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LRA landing Buckley Annex


A rendering of what part of the Buckley Annex could look like when it is developed into a "net-zero" community.

The Air Force on Thursday will officially turn over the last remaining large parcel of land in Lowry to the Lowry Redevelopment Authority.

The 70-acre site, known as the Buckley Annex, is the only site that is still owned by the Air Force. Lowry, formerly an Air Force base, is considered one of the most successful redevelopments of a military base in the country.

The Buckley Annex, roughly bordered by Monaco Boulevard, East First Avenue, Quebec Street and East Bayaud Avenue, could be as equally as ground-breaking. About 9,500 people live in Lowry and about 8,000 people are employed by more than 140 companies there.

The City and County of Denver hopes to launch a “Net-Zero” development on the land that eventually could have 800 rental and for-sale housing units and 200,000 square feet of commercial space.

The idea is for the new community to produce more energy than it consumes, through such things as solar, geo-thermal heating and cooling and wind. Homes would be required to be energy-efficient and sustainable.

In addition to photovoltaic panels on the roofs of buildings, the development could receive electricity from a large solar farm, according to John Lucero, deputy director of the Denver Office of Economic Development.

The solar farm, however, would not be constructed on the Buckley Annex.

“There is not enough room for it,” Lucero told InsideRealEstateNews, earlier this month at an Urban Land Institute Colorado event. “The great thing is that the solar farm could be constructed anyplace in Denver.”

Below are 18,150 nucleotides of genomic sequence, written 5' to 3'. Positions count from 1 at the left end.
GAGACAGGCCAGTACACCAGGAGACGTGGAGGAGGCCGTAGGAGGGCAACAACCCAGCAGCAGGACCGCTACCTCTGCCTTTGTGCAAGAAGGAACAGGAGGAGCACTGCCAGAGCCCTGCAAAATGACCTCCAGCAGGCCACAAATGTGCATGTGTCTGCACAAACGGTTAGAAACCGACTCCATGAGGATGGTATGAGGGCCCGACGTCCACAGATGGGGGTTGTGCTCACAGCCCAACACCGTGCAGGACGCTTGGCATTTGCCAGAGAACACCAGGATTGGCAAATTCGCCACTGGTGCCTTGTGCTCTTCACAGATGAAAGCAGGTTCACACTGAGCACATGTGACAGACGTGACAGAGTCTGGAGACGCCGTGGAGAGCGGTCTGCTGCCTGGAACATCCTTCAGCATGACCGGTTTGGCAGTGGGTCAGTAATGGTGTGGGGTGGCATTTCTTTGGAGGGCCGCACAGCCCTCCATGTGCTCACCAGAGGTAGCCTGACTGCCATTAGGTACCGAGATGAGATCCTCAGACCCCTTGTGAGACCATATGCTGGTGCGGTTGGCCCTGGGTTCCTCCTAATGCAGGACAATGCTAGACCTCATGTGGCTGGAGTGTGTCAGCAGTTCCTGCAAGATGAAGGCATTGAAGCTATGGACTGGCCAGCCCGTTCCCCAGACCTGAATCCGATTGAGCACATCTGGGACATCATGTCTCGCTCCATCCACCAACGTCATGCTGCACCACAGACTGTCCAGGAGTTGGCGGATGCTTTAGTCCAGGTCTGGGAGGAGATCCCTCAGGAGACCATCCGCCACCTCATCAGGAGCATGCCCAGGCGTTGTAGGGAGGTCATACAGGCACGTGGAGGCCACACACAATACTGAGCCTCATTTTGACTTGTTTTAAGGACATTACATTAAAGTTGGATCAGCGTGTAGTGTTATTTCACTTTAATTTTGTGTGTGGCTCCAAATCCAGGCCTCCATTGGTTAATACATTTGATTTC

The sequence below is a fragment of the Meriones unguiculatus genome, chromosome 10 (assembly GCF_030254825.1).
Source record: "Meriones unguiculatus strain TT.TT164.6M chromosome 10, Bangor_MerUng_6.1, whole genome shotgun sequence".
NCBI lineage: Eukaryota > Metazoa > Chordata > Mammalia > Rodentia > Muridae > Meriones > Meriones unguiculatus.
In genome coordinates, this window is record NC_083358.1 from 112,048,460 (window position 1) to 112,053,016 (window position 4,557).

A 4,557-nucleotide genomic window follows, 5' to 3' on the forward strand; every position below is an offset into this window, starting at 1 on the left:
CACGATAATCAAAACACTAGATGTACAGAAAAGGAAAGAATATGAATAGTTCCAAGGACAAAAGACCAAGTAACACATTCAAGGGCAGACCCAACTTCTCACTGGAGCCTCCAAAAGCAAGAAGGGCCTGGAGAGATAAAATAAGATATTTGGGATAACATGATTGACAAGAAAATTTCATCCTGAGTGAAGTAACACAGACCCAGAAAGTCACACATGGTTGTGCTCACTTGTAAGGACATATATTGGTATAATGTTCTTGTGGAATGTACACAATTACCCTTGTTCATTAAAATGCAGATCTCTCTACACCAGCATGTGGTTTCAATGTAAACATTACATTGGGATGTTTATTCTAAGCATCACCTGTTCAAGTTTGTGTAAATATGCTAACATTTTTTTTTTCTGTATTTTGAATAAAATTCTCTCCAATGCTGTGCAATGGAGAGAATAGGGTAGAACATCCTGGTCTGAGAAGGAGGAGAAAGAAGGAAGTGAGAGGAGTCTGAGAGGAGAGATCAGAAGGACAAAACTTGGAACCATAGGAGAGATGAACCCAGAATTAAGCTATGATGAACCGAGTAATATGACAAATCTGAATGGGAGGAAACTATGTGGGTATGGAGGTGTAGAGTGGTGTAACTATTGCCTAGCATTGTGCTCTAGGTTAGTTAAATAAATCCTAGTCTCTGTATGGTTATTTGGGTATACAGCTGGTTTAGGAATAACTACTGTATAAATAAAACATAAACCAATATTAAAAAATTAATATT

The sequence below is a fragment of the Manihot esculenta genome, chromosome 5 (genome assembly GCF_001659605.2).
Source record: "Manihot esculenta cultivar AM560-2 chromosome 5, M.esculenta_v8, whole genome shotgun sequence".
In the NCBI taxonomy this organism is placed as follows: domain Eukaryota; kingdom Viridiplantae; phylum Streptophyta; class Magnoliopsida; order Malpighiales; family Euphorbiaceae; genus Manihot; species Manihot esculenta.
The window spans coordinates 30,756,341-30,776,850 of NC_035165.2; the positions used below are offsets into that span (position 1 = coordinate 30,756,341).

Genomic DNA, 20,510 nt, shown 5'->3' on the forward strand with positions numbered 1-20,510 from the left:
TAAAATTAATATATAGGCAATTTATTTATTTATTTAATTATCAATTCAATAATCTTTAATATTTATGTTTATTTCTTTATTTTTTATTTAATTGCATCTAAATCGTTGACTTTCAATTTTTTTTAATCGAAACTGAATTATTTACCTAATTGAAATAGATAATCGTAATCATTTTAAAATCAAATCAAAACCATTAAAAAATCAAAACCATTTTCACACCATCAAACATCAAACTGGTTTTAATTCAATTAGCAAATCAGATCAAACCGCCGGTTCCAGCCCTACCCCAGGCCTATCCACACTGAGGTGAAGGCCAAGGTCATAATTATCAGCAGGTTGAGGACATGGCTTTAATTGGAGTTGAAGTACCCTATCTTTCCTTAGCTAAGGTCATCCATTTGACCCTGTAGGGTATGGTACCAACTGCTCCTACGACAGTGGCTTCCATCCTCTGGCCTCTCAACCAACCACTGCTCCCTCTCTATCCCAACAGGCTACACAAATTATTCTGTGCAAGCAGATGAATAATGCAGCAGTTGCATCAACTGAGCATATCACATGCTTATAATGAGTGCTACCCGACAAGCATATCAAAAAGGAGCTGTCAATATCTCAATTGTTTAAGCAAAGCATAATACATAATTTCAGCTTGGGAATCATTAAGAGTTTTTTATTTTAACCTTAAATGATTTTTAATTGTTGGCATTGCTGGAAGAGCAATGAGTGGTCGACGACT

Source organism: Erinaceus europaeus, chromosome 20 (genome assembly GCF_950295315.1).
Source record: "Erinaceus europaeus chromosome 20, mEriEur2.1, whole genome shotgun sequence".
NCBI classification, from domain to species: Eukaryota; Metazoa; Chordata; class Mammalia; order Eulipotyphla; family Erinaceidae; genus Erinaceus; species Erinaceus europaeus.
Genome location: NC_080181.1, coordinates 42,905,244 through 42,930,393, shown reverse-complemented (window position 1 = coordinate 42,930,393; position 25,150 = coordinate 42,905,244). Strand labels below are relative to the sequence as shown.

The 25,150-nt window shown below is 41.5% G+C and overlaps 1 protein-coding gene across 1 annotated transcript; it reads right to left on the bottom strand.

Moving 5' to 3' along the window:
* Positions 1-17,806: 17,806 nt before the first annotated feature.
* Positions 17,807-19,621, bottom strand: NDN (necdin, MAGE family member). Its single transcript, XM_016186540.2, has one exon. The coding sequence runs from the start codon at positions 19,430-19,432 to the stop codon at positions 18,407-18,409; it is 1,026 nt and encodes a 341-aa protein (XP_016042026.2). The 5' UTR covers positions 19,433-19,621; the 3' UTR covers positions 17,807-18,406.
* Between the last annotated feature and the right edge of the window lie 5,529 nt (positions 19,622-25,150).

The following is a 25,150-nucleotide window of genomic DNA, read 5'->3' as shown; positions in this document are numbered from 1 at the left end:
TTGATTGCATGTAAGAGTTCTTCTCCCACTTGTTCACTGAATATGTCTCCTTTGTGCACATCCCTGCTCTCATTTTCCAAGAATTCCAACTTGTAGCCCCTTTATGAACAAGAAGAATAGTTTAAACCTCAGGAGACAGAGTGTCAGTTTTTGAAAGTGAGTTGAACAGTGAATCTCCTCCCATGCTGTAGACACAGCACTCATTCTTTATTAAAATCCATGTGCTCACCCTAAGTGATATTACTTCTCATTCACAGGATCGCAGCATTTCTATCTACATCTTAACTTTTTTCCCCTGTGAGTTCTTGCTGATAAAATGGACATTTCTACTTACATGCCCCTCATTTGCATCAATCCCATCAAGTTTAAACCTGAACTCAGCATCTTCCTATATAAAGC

Lucero said that the city is working with Xcel Energy and Denver Water to reduce infrastructure costs at the Buckley Annex to make the land affordable to developers. Underneath the land are former runways for Air Force planes, which would be recycled and re-used in the development, he said.

“This can’t be a one-off development,” Lucero told IRN. “This needs to be a model redevelopment that can be picked up and duplicated elsewhere. Not just in Denver, but across the country. We hope this will truly be a model for energy-efficient, sustainable developments across the country. If it works the way we hope, we think it will draw a lot of attention to Denver.”

The LRA expects that it will eventually sell the land to about 10 to 12 residential and commercial developers. Land sales are anticipated to begin this winter or in early 2013.The new development, first reported by InsideRealEstateNews will include razing a three-story, 600,000-square-foot building that was built to house the Defense Finance and Account Service department and the Air Reserve Personnel Center. It was constructed in the 1970s and is a warren of cubicles to house about 3,000. The agencies vacated the building last September.

At Thursday’s ceremony, those scheduled to attend, include:

  • Mayor Michael Hancock.
  • Councilwoman Mary Beth Susman.
  • David Herlinger, chairman ot the LRA.
  • Stephen TerMattah, chief of the program management division of the Base Realignment and Closure and the Air Force Real Property Agency. The agency acquires, manages and disposes of all Air Force-controlled property worldwide.
Have a new tip or real estate story idea? Contact John Rebchook at JRCHOOK@gmail.com. InsideRealEstateNews.com is sponsored by Universal Lending, Land Title Guarantee Co. and 8z Real Estate.
To see what homes are available in the Lowry area, please visit COhomefinder.com


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